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From ExerciseNZ RE NZ’s Attendance At Important WHO Meeting

Richard Beddie, CEO of ExerciseNZ, was invited to represent New Zealand at a pivotal World Health Organisation (WHO) meeting held in Geneva, Switzerland, on the 6th and 7th of December. Beddie was one of seven individuals to attend its 7th Dialogue on Sport and Physical Activity. 

The meeting, focused on the global challenge of increasing physical activity, brought together global leaders to address the pressing issue of insufficient physical activity levels worldwide. Beddie's inclusion underscores his significant role not only at ExerciseNZ, but also as a member of the World Active Council and a board member of IHRSA (International Health, Racket, and Sports club Association). 

His extensive expertise in the field positions him as a valuable representative for New Zealand at the international level. The meeting explored ways to address the alarming statistics that reveal approximately 27% of adults and 80% of adolescents globally fail to meet WHO guidelines for physical activity.

 In New Zealand, the situation is even worse, with almost half of adults and 93% of children falling short of recommended levels. Beddie expressed his commitment to addressing this global health challenge, stating, "It's a critical time to collaborate on effective strategies to increase physical activity worldwide. New Zealand faces unique challenges, and I'm honoured to contribute to the discussion at the global level, bringing insights from our nation."

The WHO meeting focused on developing strategies where global and national bodies can learn from each other, while also tailoring activities and interventions to the local market. Beddie emphasised the importance of learning from global experiences, acknowledging that New Zealand faces some of the worst statistics globally in this regard.

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Highlighting the urgency of the situation, Beddie remarked, "It's not just about individual health; it's about the collective well-being of our nation. ExerciseNZ is eager to collaborate with the government to address this issue and potentially save the health system half a billion dollars annually associated with inactivity-related costs."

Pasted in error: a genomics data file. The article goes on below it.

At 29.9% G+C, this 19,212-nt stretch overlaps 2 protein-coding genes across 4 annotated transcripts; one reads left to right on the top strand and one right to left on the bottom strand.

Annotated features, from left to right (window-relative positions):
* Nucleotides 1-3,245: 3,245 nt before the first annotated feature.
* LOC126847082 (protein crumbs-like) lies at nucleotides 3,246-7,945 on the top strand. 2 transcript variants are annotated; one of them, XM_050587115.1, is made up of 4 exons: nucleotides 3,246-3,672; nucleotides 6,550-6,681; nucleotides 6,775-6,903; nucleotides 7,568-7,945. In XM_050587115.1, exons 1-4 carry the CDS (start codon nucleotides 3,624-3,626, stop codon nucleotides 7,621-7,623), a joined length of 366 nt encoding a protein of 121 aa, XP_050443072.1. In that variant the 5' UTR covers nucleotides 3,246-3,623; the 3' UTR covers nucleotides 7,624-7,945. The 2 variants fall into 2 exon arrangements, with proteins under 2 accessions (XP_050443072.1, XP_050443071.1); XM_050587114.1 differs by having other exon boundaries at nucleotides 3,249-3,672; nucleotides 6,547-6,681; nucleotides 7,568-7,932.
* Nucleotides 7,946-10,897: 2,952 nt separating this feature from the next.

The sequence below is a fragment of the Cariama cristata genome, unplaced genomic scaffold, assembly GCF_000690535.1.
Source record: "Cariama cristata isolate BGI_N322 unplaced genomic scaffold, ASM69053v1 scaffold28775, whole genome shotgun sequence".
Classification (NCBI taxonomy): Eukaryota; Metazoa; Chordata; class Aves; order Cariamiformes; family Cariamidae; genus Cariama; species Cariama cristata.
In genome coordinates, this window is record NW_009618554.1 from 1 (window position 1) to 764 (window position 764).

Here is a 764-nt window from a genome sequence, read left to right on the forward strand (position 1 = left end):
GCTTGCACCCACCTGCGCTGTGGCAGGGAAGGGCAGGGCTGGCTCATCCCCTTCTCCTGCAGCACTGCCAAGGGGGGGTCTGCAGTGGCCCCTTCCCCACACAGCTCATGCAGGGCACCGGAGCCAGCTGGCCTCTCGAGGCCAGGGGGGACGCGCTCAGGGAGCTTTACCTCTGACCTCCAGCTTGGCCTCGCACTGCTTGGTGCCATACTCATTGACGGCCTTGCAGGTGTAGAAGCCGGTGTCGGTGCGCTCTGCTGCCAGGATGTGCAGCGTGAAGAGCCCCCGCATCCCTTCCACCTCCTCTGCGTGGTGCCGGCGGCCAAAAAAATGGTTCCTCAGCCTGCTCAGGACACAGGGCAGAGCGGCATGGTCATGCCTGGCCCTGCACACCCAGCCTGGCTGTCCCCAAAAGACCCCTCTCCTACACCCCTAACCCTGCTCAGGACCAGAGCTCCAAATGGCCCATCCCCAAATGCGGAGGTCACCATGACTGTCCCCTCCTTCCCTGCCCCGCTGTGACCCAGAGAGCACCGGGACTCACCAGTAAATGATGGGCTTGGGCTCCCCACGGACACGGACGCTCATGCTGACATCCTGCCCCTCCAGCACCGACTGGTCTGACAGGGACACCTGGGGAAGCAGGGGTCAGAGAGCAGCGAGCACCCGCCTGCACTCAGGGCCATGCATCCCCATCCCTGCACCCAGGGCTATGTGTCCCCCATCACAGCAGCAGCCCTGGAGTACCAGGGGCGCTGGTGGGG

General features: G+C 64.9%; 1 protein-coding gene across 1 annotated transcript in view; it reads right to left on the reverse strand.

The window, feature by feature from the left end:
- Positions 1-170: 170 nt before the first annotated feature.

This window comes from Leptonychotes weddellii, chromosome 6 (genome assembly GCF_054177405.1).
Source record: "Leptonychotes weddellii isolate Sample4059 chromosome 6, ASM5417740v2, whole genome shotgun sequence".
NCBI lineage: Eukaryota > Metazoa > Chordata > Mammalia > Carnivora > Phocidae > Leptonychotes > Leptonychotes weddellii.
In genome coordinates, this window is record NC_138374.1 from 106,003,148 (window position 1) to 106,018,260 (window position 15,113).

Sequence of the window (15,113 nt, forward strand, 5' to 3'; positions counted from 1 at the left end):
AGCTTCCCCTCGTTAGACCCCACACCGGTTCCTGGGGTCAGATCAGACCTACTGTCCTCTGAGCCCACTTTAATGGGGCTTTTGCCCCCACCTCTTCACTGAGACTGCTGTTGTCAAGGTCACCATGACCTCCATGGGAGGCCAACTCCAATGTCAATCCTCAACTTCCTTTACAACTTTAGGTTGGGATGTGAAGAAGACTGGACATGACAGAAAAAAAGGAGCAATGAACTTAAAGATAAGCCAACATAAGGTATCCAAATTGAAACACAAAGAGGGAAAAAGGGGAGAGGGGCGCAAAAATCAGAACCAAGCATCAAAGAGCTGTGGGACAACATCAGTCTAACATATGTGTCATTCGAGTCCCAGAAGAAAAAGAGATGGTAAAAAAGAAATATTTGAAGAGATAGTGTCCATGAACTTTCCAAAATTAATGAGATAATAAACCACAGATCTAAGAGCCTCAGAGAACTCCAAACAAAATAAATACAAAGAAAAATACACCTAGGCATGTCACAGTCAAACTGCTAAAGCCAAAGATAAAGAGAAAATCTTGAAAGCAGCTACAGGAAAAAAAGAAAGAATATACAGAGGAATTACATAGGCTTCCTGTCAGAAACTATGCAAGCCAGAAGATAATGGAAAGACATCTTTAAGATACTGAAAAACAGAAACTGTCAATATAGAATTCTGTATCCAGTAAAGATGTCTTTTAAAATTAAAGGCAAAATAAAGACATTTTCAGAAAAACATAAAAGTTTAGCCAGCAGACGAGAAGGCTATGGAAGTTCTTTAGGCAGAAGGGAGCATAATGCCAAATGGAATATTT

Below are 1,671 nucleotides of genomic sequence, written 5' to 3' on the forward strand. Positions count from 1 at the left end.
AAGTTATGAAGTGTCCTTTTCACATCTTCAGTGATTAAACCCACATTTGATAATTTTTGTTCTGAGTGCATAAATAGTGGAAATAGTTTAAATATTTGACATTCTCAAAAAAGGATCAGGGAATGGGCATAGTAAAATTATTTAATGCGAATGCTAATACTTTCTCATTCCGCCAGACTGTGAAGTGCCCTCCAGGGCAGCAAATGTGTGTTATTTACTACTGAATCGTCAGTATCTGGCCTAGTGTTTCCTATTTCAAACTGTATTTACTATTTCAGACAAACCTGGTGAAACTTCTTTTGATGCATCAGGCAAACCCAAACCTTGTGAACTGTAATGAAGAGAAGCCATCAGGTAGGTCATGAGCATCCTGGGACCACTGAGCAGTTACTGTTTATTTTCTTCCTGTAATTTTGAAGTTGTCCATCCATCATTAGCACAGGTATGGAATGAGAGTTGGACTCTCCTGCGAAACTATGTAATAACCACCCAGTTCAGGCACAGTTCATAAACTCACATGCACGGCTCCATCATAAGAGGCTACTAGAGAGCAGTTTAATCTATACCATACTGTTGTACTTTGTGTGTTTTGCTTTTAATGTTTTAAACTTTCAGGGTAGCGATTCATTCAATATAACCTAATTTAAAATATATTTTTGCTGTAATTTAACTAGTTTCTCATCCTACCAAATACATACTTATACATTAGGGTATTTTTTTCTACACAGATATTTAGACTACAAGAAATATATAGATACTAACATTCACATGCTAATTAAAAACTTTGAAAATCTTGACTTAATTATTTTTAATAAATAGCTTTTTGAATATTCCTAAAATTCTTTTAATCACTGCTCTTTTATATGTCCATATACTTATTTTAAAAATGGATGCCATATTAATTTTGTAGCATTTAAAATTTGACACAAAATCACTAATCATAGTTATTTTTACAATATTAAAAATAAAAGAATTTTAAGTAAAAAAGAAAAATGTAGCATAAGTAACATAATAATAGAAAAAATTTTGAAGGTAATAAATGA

Since 2019 (the last time WHO hosted such a meeting), mental health has been added to the clinically accepted benefits of exercise by WHO, which is supported by a recent meta-analysis published in the British Medical Journal, where exercise was shown to be 150% more effective than the next most effective intervention (Cognitive Behavioural Therapy), and pharmaceuticals were found to be the least effective. This has implications for New Zealand interventions, as Beddie states: “This sharply contrasts with how we spend money on mental health in New Zealand – 90+% goes to drugs, which are shown to be not only ineffective in many cases, but actually harmful. They have their place, but the health system relies on them too much, and this research proves it.”

ExerciseNZ, under the leadership of Richard Beddie, continues to be a leading voice in advocating for increased physical activity and preventive health measures. His representation at the WHO meeting in Geneva signifies a crucial step towards addressing the global health crisis of physical inactivity, with potential positive impacts on New Zealand's health landscape.

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